You do the math.
Passover dates 26-34 A.D.
The following astronomical data in the first three columns below was obtained from the U.S. Naval Observatory Astronomical Applications Department. The pertinent file may be accessed on the Internet at http://www.usno.navy.mil/USNO/astronomical-applications/data-servic... .
Note. The times of day given in the second and third columns have been adjusted +2 hours from U.S. Naval Observatory figures to account for the difference between Jerusalem Israel and Greenwich England (universal) time.
It should also be noted that the first evening of a visible crescent moon (column 4) always occurs only minutes after sundown, which is at the very beginning of a new day on the Hebrew calendar. This Hebrew day correlates to the following day on our Gregorian calendar as noted in the chart below (column 5). Column 6 is Passover dates for the given years.
|Year||Vernal Equinox||Astronomical New Moon
|First evening of visible crescent||Date of the first of Nisan||14th day of Nisan (Passover)|
|(Near or first after vernal Equinox)||(Gregorian calendar. Midnight to midnight)||(Beginning at sundown the evening before...)||(Beginning at sundown the evening before...)|
|26 A.D.||Fri. Mar. 22, 0*||Sat. Apr. 6, 7 a.m.||Sun. Apr. 7||Mon. Apr. 8||Sun. Apr. 21|
|27 A.D.||Sun. Mar. 23, 6 a.m.||Wed. Mar. 26, 7 p.m.**||Fri. Mar. 28||Sat. Mar. 29||Fri. Apr. 11|
|28 A.D.||Mon. Mar. 22, noon||Tues. Apr. 13, 2 p.m.||Wed. Apr. 14||Thurs. Apr.15||Wed. Apr. 28|
|29 A.D.||Tues. Mar. 22, 6 p.m.||Sat. Apr. 2, 7 p.m.**||Mon. Apr. 4||Tues. Apr. 5||Mon. Apr. 18|
|30 A.D.||Wed. Mar. 22, 0*||Wed. Mar. 22, 8 p.m.||Fri. Mar. 24||Sat. Mar. 25||Fri. Apr. 7|
|31 A.D.||Fri. Mar. 23, 5 a.m.||Tues. Apr. 10, 2 p.m.||Wed. Apr. 11||Thurs. Apr.12||Wed. Apr. 25|
|32 A.D.||Sat. Mar. 22, 11 a.m.||Sat. Mar. 29, 10 p.m.**||Mon. Mar. 31||Tues. Apr. 1||Mon. Apr. 14|
|33 A.D.||Sun. Mar. 22, 5 p.m.||Fri. Mar. 20, 9 a.m.
Fri. Apr. 17, 9 p.m.**
|Sat. Mar. 21
Sun. Apr. 19
|Sun. Mar. 22
Mon. Apr. 20
|Sat. Apr. 4
Sun. May 3
|34 A.D.||Mon. Mar. 22,11 p.m.||Wed. Apr. 7, 2 p.m.||Thurs. Apr. 8||Fri. Apr. 9||Thurs. Apr. 22|
To understand the timing of the annual feast days, one must first understand the principles used in the Hebrew calendar for the purpose of determining the day of the creation week on which these various annual festivals would actually occur.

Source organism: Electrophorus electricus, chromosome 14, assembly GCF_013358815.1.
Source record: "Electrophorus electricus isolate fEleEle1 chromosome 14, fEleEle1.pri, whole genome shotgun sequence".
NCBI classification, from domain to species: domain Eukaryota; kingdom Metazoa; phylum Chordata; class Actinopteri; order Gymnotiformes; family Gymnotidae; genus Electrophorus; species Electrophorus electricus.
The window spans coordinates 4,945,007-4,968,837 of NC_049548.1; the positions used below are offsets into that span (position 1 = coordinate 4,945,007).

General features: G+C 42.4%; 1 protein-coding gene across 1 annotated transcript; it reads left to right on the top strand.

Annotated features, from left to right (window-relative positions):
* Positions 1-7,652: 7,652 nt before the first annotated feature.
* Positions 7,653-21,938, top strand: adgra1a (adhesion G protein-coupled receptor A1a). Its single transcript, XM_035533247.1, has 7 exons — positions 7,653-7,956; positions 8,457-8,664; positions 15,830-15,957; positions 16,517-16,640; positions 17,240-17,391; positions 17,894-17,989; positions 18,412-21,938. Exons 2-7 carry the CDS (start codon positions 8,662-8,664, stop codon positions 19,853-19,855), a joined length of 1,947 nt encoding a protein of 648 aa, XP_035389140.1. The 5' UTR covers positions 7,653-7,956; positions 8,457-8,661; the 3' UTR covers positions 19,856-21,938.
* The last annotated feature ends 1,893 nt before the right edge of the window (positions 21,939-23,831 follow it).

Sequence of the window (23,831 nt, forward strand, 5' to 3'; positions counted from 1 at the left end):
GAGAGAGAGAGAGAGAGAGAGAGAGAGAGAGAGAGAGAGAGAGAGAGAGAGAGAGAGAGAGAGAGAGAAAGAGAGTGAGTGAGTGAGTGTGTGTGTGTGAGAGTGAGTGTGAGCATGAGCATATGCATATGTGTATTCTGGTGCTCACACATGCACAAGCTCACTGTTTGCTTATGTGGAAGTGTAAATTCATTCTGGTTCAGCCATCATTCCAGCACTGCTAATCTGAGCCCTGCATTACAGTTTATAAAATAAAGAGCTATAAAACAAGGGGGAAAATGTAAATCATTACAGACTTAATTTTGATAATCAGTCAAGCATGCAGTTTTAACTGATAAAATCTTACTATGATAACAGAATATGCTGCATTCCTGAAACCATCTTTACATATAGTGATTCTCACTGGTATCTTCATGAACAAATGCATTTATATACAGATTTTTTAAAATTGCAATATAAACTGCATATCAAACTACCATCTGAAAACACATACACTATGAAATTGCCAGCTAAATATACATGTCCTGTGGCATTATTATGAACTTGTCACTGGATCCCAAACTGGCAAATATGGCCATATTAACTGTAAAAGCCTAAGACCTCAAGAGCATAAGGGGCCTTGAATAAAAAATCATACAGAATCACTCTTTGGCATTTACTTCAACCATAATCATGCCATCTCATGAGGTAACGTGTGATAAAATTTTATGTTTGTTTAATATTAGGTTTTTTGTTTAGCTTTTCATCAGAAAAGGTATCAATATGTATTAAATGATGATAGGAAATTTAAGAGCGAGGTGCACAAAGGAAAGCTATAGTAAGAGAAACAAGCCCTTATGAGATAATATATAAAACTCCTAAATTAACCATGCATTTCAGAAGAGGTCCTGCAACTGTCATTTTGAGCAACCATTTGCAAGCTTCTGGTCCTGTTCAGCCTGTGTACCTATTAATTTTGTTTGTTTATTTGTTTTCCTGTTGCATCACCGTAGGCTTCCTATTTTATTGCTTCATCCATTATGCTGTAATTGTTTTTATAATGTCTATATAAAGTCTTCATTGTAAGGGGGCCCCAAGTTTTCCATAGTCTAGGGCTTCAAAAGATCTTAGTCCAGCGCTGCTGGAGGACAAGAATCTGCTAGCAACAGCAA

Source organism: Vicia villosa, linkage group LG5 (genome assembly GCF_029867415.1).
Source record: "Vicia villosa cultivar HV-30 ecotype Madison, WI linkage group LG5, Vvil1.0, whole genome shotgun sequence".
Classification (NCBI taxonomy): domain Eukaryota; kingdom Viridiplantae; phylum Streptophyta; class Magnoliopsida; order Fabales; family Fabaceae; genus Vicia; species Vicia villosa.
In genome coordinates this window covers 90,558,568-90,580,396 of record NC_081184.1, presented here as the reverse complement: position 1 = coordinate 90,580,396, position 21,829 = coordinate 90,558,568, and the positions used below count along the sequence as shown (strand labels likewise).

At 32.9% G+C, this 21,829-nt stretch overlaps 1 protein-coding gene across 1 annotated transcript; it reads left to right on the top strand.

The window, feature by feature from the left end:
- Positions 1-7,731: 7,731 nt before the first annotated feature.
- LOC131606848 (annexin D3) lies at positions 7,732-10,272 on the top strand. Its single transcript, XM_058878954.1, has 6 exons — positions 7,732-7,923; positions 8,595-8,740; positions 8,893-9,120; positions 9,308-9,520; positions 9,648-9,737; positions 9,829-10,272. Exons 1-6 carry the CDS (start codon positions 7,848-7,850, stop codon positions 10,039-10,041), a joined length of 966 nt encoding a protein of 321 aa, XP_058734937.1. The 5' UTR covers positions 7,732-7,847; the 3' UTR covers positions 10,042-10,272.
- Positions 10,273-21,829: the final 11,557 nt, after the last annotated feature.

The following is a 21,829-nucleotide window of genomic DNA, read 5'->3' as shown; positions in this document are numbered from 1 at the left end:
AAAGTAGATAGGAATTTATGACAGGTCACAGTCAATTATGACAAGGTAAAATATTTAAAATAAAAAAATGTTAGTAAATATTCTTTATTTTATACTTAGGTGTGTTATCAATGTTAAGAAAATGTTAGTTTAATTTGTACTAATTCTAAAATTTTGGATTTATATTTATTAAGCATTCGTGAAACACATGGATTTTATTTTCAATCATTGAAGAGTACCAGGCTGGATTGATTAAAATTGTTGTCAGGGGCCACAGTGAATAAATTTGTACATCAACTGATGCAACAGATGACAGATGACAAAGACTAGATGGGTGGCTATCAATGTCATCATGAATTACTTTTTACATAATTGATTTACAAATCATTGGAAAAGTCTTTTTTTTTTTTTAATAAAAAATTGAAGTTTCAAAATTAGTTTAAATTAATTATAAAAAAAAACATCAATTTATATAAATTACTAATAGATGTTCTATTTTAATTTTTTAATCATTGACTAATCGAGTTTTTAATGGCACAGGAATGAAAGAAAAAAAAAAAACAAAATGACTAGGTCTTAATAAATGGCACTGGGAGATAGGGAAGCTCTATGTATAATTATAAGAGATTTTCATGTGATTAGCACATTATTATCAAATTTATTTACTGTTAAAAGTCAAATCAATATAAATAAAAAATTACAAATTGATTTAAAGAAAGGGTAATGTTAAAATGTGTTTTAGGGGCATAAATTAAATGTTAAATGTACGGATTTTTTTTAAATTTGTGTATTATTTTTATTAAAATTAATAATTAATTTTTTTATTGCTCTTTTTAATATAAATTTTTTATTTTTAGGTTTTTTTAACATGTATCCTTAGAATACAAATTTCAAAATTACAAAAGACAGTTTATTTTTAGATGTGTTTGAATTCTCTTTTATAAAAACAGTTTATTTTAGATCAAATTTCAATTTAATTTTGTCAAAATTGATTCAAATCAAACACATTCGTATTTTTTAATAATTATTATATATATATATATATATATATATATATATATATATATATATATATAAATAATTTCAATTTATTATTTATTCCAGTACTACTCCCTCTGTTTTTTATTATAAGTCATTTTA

These principles apply to both the original Hillel I calendar used from the time of Moses through the time of Christ until the middle of the fourth century, and also the Hillel II calendar used from the fourth century until today, and onward into the distant future.
One of these important principles is in reference to the beginning point of the year. The ancient calendar began the year on the first new moon of spring, or after the spring equinox, while the more recent calendar begins the year at the new moon nearest the spring equinox, which in some years would actually fall before the spring equinox. Therefore, in some years both calendars begin the new year on the same new moon after the spring equinox, while in other years the beginning points of the year would be on different new moons, one month apart.
In the year 31 C.E., which year was in the middle of the typical “week of years, the Passover occurred on a Friday, the first day of the Feast of Unleavened Bread occurred on a Saturday, a 7th-day Sabbath, and the Wave Sheaf offering occurred on the 16th day of the Hebrew month, which is always the second day of the Feast of Unleavened Bread, a Sunday, or first day of the creation week in that particular year.
Each of the types occurred on the actual anti-type. The “shadow” Sabbaths within the old sanctuary system occurred on 7th day Sabbaths that particular year.
Both the Hillel I and Hillel II Hebrew calendars sometimes determine the new moon by the night of the conjunction or sometimes by the first sighting, that would rule the night, depending, of course, on the location of the seventh day Sabbath of the creation week in relation to that new moon, and or in relation to the Day of Atonement.
For example see the dates for the Day of Atonement in the year 1987, then look at 2028, both occur on the Holy seventh-day Sabbath, the new moon for the seventh month in 1987 was determined basically by the conjunction of the new moon, ware as in 2028 the new moon of the seventh month occurs when a very large sliver is disable, so that the Day of Atonement could fall on the Holy seventh-day Sabbath.
So we can see the new moon for the first month in the year 31 C.E. when type met anti-type was the same large sliver as the new moon of the seventh month will be in the year 2028.
Unless we understand these principles, we could end up being confused, and end up with the wrong conclusions, such as we see all around us.
In the year 27 C.E. the conjunction of the new moon of the seventh month was used, and the day of Atonement occurred on a seventh-day Sabbath that year, when type met anti-type (the shadow Sabbath fell on a seventh-day Sabbath that particular year)